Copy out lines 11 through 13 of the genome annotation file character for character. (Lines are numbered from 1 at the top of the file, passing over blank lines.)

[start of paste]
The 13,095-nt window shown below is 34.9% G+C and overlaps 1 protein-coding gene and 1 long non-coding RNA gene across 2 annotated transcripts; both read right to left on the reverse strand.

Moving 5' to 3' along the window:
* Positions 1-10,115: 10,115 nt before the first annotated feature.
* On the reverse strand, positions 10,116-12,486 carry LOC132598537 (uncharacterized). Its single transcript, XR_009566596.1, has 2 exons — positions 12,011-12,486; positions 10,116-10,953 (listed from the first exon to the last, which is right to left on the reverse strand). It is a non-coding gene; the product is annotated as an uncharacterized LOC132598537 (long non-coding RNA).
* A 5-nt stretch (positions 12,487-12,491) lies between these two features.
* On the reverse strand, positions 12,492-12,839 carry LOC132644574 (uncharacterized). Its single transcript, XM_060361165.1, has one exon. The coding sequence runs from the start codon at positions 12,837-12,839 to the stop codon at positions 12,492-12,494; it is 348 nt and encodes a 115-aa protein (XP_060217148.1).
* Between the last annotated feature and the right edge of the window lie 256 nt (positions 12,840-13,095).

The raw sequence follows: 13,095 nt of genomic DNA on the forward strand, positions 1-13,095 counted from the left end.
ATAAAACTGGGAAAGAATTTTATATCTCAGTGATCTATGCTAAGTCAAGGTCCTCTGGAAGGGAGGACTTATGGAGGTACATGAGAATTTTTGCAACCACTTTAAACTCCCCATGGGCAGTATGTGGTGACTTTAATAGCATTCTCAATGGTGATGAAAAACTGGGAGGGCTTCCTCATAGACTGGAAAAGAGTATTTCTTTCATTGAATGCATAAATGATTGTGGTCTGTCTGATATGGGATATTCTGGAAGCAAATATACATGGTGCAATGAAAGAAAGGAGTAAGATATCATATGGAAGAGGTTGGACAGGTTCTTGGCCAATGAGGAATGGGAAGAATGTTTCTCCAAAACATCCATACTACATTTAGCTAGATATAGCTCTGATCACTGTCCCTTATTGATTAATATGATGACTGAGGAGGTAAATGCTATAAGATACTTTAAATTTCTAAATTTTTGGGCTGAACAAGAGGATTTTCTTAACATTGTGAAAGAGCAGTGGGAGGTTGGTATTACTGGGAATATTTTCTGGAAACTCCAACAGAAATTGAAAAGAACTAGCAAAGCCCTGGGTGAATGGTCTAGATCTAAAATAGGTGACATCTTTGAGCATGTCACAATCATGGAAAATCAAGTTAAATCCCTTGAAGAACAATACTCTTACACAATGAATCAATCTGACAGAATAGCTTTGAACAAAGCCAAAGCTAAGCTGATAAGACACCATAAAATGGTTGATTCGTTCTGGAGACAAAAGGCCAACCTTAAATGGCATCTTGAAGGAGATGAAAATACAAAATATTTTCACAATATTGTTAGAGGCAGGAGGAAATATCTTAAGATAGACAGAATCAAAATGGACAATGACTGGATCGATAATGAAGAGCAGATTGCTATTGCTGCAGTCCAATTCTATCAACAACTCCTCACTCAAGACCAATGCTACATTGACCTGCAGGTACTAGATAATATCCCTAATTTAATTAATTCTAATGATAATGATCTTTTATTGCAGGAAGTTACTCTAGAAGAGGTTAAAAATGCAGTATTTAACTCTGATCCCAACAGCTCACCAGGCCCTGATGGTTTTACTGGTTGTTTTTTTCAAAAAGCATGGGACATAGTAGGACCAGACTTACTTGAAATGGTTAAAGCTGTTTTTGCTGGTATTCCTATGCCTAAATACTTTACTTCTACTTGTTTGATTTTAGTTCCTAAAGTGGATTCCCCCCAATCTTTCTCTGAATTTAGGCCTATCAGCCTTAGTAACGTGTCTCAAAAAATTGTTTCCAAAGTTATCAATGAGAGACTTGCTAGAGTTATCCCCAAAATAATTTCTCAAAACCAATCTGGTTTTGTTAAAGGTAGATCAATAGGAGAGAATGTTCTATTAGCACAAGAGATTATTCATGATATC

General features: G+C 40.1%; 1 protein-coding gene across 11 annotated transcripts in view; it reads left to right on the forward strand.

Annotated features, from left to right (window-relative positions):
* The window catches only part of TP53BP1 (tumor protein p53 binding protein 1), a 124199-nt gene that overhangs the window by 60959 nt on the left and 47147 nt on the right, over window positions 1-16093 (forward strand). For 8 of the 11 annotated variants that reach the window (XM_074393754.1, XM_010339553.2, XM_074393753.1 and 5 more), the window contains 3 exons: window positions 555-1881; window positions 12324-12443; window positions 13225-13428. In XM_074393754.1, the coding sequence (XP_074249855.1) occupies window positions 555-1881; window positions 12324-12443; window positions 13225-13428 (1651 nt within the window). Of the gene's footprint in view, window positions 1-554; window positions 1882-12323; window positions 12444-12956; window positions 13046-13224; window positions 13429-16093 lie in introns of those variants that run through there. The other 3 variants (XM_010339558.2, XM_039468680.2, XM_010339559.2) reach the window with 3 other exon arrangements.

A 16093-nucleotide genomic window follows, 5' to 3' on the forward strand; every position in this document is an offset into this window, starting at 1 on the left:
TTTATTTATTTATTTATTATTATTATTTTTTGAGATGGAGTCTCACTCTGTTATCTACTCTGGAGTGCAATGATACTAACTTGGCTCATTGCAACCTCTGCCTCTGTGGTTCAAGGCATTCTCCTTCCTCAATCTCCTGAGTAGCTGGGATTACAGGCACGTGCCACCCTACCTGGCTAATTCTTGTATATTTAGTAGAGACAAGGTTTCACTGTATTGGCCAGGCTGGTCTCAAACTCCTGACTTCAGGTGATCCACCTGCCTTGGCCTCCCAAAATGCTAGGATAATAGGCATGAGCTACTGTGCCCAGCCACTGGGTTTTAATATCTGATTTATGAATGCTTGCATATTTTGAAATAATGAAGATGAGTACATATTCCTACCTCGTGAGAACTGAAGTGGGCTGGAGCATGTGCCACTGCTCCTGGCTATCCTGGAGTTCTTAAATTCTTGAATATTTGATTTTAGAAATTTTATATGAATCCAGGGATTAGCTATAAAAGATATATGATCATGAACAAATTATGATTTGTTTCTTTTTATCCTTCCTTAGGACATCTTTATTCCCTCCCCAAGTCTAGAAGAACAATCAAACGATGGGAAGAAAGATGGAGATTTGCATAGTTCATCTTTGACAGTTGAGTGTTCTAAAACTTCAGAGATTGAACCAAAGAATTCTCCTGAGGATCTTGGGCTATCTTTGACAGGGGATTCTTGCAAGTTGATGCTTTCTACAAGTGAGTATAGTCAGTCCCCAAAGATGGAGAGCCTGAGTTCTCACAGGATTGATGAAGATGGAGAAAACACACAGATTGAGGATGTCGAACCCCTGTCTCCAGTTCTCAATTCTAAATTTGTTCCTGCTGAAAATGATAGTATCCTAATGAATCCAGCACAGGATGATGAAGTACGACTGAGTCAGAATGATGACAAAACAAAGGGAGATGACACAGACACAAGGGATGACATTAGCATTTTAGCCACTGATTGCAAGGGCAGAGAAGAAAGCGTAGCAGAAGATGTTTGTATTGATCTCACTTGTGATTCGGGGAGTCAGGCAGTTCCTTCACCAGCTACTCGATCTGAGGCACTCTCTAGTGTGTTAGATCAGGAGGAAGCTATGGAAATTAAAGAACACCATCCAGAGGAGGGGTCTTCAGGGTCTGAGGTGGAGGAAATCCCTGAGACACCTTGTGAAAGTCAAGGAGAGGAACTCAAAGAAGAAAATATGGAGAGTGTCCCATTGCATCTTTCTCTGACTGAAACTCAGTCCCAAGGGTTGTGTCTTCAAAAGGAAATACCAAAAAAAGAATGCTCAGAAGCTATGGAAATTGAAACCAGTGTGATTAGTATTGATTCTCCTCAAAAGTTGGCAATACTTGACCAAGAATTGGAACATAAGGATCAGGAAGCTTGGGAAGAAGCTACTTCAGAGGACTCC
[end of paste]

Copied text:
Annotated features, from left to right (window-relative positions):
* The window catches only part of TP53BP1 (tumor protein p53 binding protein 1), a 124199-nt gene that overhangs the window by 60959 nt on the left and 47147 nt on the right, over window positions 1-16093 (forward strand). For 8 of the 11 annotated variants that reach the window (XM_074393754.1, XM_010339553.2, XM_074393753.1 and 5 more), the window contains 3 exons: window positions 555-1881; window positions 12324-12443; window positions 13225-13428. In XM_074393754.1, the coding sequence (XP_074249855.1) occupies window positions 555-1881; window positions 12324-12443; window positions 13225-13428 (1651 nt within the window). Of the gene's footprint in view, window positions 1-554; window positions 1882-12323; window positions 12444-12956; window positions 13046-13224; window positions 13429-16093 lie in introns of those variants that run through there. The other 3 variants (XM_010339558.2, XM_039468680.2, XM_010339559.2) reach the window with 3 other exon arrangements.

A 16093-nucleotide genomic window follows, 5' to 3' on the forward strand; every position in this document is an offset into this window, starting at 1 on the left: